Highlands & Islands

Potential dates of Joint Warrior GPS jamming published

GPS device. Pic: Ministry of Defence
Image caption Jamming of GPS was suspended during last October's Joint Warrior

Potential dates and times when GPS could be jammed in the north of Scotland during a major Nato exercise have been published by the UK military.

Jamming during Joint Warrior last October was suspended after complaints from Western Isles fishermen.

The islands council, Comhairle nan Eilean Siar, also said satellite TV, mobile phones and internet connectivity were disrupted.

This month's Joint Warrior could see jamming for an hour at a time.

In a notice to fishermen, Joint Tactical Exercise Planning Staff (JTEPS) said there was the possibility GPS services could be denied to civilian users for periods between 17-26 April.

The jamming would be done around Loch Ewe and Faraid Head in Sutherland and at times that would include from 09.00-10.00 and 19.30-20.30.

JTEPS said in its notice that the activity could affect vessels in the Minch and was subject to approval from the Ministry of Defence (MoD). However, it added that prior warnings would be given.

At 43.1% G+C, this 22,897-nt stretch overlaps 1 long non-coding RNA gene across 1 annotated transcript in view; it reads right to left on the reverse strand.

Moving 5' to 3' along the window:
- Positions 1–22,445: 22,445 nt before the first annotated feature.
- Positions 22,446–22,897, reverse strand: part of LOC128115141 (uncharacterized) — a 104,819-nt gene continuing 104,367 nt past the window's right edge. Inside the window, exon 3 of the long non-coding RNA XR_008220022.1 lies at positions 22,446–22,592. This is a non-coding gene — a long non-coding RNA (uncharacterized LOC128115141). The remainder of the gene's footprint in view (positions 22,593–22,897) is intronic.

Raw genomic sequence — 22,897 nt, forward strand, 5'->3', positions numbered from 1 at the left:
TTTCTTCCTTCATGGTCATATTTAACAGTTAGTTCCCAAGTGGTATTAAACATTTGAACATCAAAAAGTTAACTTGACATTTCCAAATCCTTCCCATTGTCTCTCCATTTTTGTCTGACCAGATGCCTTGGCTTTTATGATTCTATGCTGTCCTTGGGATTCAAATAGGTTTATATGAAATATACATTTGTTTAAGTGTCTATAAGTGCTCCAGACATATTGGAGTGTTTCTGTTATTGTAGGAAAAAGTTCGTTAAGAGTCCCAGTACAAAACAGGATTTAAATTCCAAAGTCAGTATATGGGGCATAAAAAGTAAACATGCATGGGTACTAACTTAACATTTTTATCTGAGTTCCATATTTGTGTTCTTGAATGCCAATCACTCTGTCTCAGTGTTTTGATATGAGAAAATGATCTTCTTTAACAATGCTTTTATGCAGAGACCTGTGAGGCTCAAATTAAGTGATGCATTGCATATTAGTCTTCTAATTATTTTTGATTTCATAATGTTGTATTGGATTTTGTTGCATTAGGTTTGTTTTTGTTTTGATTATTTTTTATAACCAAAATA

It also said GPS denial provided "essential" training to armed forces personnel.

The war games and counter terrorism training are held twice a year, in spring and autumn, and involve Nato armies, navies and air forces.

Much of the training takes place in Scotland.

The Royal Navy has already alerted fishermen to the possibility they will be challenged by helicopters and ships in radio communications as part of the training.

Jamming was done during previous exercises, but was suspended last year after the complaints were made.

The Royal Navy had issued prior warnings that GPS in parts of Scotland would be disrupted, including in a guide made available to the public the previous month.

It gave the locations and timings for the jamming.

The Scottish government also confirmed it had received the guide and put it on its website.

However, Western Isles fishermen said the first they knew of the jamming was when their equipment went offline.

Comhairle nan Eilean Siar said jamming had also been blamed for affecting internet connectivity and mobile phone and satellite TV.

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